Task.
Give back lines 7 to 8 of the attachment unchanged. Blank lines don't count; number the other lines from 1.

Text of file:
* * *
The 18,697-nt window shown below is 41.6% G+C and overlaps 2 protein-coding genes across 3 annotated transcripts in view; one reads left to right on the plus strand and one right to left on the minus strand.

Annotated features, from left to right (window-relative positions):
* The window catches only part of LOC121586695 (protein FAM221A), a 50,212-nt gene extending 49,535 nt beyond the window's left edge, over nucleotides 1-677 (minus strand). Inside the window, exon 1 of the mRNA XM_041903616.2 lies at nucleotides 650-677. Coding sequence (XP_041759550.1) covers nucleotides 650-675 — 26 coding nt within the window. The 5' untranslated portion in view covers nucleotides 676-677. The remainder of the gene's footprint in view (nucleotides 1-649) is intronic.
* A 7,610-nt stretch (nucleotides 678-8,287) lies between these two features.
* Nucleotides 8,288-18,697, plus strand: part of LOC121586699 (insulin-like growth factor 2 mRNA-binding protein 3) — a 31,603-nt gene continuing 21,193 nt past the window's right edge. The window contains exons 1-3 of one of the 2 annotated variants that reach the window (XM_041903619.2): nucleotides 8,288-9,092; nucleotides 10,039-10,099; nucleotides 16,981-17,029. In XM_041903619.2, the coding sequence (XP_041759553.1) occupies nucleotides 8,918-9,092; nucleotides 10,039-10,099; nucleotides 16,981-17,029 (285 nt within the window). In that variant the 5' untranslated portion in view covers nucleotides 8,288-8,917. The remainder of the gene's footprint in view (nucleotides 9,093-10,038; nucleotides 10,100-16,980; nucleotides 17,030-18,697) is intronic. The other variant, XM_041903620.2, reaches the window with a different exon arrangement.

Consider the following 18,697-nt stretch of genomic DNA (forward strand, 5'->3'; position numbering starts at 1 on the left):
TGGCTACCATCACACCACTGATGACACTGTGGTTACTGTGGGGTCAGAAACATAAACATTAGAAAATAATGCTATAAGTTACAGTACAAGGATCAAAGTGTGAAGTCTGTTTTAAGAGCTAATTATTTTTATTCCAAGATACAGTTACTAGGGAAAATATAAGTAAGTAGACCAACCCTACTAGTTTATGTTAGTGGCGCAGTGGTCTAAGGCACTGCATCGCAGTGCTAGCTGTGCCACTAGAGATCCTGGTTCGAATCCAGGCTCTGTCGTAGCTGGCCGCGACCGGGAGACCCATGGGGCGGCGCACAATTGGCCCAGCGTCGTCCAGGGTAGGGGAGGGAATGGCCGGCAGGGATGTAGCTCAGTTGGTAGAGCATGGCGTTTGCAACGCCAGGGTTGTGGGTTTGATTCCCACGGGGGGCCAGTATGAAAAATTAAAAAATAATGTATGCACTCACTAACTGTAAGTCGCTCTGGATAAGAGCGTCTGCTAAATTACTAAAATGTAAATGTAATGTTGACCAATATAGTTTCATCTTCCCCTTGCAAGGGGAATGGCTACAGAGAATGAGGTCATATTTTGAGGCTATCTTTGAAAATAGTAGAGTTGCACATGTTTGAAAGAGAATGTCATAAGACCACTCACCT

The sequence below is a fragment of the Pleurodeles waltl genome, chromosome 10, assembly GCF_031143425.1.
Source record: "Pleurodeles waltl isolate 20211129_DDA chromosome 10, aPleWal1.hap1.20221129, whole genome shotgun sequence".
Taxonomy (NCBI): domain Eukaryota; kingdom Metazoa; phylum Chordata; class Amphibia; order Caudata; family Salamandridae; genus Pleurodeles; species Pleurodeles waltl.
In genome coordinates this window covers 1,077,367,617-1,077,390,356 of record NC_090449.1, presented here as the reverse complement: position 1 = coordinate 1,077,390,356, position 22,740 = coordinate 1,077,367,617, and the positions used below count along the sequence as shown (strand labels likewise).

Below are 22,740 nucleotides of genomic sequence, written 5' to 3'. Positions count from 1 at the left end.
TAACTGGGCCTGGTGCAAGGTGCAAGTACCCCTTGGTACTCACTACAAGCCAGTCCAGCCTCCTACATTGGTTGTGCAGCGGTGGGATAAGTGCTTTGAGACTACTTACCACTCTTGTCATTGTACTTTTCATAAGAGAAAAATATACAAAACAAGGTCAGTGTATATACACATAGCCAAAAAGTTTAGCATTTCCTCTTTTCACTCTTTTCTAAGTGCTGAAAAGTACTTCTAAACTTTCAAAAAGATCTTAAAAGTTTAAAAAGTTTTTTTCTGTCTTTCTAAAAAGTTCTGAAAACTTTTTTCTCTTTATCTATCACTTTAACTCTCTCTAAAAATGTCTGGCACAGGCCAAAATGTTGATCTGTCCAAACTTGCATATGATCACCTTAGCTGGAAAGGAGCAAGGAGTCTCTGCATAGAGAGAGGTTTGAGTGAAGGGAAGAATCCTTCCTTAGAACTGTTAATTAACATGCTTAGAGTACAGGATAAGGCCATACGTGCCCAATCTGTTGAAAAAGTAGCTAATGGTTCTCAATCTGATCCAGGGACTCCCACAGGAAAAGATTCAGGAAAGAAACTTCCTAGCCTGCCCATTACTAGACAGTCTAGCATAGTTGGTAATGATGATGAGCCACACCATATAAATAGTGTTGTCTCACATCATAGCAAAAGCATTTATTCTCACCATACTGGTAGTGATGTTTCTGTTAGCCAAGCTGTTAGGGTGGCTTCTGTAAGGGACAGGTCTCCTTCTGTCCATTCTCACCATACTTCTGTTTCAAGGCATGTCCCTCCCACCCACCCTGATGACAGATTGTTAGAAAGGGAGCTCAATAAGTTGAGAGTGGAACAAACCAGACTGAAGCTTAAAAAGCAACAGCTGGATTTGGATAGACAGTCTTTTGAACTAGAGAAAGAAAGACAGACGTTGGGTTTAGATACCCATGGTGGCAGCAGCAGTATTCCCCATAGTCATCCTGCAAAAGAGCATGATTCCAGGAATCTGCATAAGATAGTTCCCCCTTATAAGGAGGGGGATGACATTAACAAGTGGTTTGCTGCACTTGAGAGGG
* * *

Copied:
TGGCTACCATCACACCACTGATGACACTGTGGTTACTGTGGGGTCAGAAACATAAACATTAGAAAATAATGCTATAAGTTACAGTACAAGGATCAAAGTGTGAAGTCTGTTTTAAGAGCTAATTATTTTTATTCCAAGATACAGTTACTAGGGAAAATATAAGTAAGTAGACCAACCCTACTAGTTTATGTTAGTGGCGCAGTGGTCTAAGGCACTGCATCGCAGTGCTAGCTGTGCCACTAGAGATCCTGGTTCGAATCCAGGCTCTGTCGTAGCTGGCCGCGACCGGGAGACCCATGGGGCGGCGCACAATTGGCCCAGCGTCGTCCAGGGTAGGGGAGGGAATGGCCGGCAGGGATGTAGCTCAGTTGGTAGAGCATGGCGTTTGCAACGCCAGGGTTGTGGGTTTGATTCCCACGGGGGGCCAGTATGAAAAATTAAAAAATAATGTATGCACTCACTAACTGTAAGTCGCTCTGGATAAGAGCGTCTGCTAAATTACTAAAATGTAAATGTAATGTTGACCAATATAGTTTCATCTTCCCCTTGCAAGGGGAATGGCTACAGAGAATGAGGTCATATTTTGAGGCTATCTTTGAAAATAGTAGAGTTGCACATGTTTGAAAGAGAATGTCATAAGACCACTCACCT

The sequence below is a fragment of the Pleurodeles waltl genome, chromosome 10, assembly GCF_031143425.1.